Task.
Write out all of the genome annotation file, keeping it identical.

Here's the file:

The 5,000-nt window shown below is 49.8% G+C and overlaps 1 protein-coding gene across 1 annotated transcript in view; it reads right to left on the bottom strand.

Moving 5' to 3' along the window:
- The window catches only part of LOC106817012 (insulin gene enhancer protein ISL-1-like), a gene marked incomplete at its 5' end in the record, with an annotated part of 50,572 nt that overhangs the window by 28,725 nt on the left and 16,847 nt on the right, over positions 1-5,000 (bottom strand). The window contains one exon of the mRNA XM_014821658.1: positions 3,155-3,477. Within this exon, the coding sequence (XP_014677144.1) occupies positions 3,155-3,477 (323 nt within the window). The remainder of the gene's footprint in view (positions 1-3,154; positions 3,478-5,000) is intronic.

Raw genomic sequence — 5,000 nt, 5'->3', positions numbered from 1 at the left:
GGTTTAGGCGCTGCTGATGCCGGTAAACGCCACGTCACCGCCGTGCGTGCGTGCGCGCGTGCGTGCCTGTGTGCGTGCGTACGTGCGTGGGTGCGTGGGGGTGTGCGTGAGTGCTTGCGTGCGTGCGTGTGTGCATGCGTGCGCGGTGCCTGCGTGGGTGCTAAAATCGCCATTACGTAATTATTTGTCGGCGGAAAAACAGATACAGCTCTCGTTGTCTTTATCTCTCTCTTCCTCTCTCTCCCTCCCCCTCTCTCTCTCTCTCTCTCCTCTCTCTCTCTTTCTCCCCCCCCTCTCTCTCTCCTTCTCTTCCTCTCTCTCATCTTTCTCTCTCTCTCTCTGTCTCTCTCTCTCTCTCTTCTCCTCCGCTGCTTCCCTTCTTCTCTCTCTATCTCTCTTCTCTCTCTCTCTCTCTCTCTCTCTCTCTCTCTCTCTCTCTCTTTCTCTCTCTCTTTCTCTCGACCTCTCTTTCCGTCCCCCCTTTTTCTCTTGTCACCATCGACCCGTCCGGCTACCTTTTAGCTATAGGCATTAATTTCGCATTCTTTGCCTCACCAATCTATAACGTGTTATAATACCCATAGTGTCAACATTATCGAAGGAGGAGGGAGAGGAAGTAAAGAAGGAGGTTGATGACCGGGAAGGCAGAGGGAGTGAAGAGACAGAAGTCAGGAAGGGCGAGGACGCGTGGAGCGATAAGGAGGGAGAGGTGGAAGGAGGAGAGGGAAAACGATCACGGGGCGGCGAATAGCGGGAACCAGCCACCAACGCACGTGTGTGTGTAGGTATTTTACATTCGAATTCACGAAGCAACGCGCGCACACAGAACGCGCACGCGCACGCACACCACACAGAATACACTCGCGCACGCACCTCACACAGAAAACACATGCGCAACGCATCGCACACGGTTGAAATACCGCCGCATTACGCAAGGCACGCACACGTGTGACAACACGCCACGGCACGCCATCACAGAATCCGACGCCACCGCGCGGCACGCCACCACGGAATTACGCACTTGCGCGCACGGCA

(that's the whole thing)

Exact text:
The 5,000-nt window shown below is 49.8% G+C and overlaps 1 protein-coding gene across 1 annotated transcript in view; it reads right to left on the bottom strand.

Moving 5' to 3' along the window:
- The window catches only part of LOC106817012 (insulin gene enhancer protein ISL-1-like), a gene marked incomplete at its 5' end in the record, with an annotated part of 50,572 nt that overhangs the window by 28,725 nt on the left and 16,847 nt on the right, over positions 1-5,000 (bottom strand). The window contains one exon of the mRNA XM_014821658.1: positions 3,155-3,477. Within this exon, the coding sequence (XP_014677144.1) occupies positions 3,155-3,477 (323 nt within the window). The remainder of the gene's footprint in view (positions 1-3,154; positions 3,478-5,000) is intronic.

Raw genomic sequence — 5,000 nt, 5'->3', positions numbered from 1 at the left:
GGTTTAGGCGCTGCTGATGCCGGTAAACGCCACGTCACCGCCGTGCGTGCGTGCGCGCGTGCGTGCCTGTGTGCGTGCGTACGTGCGTGGGTGCGTGGGGGTGTGCGTGAGTGCTTGCGTGCGTGCGTGTGTGCATGCGTGCGCGGTGCCTGCGTGGGTGCTAAAATCGCCATTACGTAATTATTTGTCGGCGGAAAAACAGATACAGCTCTCGTTGTCTTTATCTCTCTCTTCCTCTCTCTCCCTCCCCCTCTCTCTCTCTCTCTCTCCTCTCTCTCTCTTTCTCCCCCCCCTCTCTCTCTCCTTCTCTTCCTCTCTCTCATCTTTCTCTCTCTCTCTCTGTCTCTCTCTCTCTCTCTTCTCCTCCGCTGCTTCCCTTCTTCTCTCTCTATCTCTCTTCTCTCTCTCTCTCTCTCTCTCTCTCTCTCTCTCTCTCTCTCTTTCTCTCTCTCTTTCTCTCGACCTCTCTTTCCGTCCCCCCTTTTTCTCTTGTCACCATCGACCCGTCCGGCTACCTTTTAGCTATAGGCATTAATTTCGCATTCTTTGCCTCACCAATCTATAACGTGTTATAATACCCATAGTGTCAACATTATCGAAGGAGGAGGGAGAGGAAGTAAAGAAGGAGGTTGATGACCGGGAAGGCAGAGGGAGTGAAGAGACAGAAGTCAGGAAGGGCGAGGACGCGTGGAGCGATAAGGAGGGAGAGGTGGAAGGAGGAGAGGGAAAACGATCACGGGGCGGCGAATAGCGGGAACCAGCCACCAACGCACGTGTGTGTGTAGGTATTTTACATTCGAATTCACGAAGCAACGCGCGCACACAGAACGCGCACGCGCACGCACACCACACAGAATACACTCGCGCACGCACCTCACACAGAAAACACATGCGCAACGCATCGCACACGGTTGAAATACCGCCGCATTACGCAAGGCACGCACACGTGTGACAACACGCCACGGCACGCCATCACAGAATCCGACGCCACCGCGCGGCACGCCACCACGGAATTACGCACTTGCGCGCACGGCA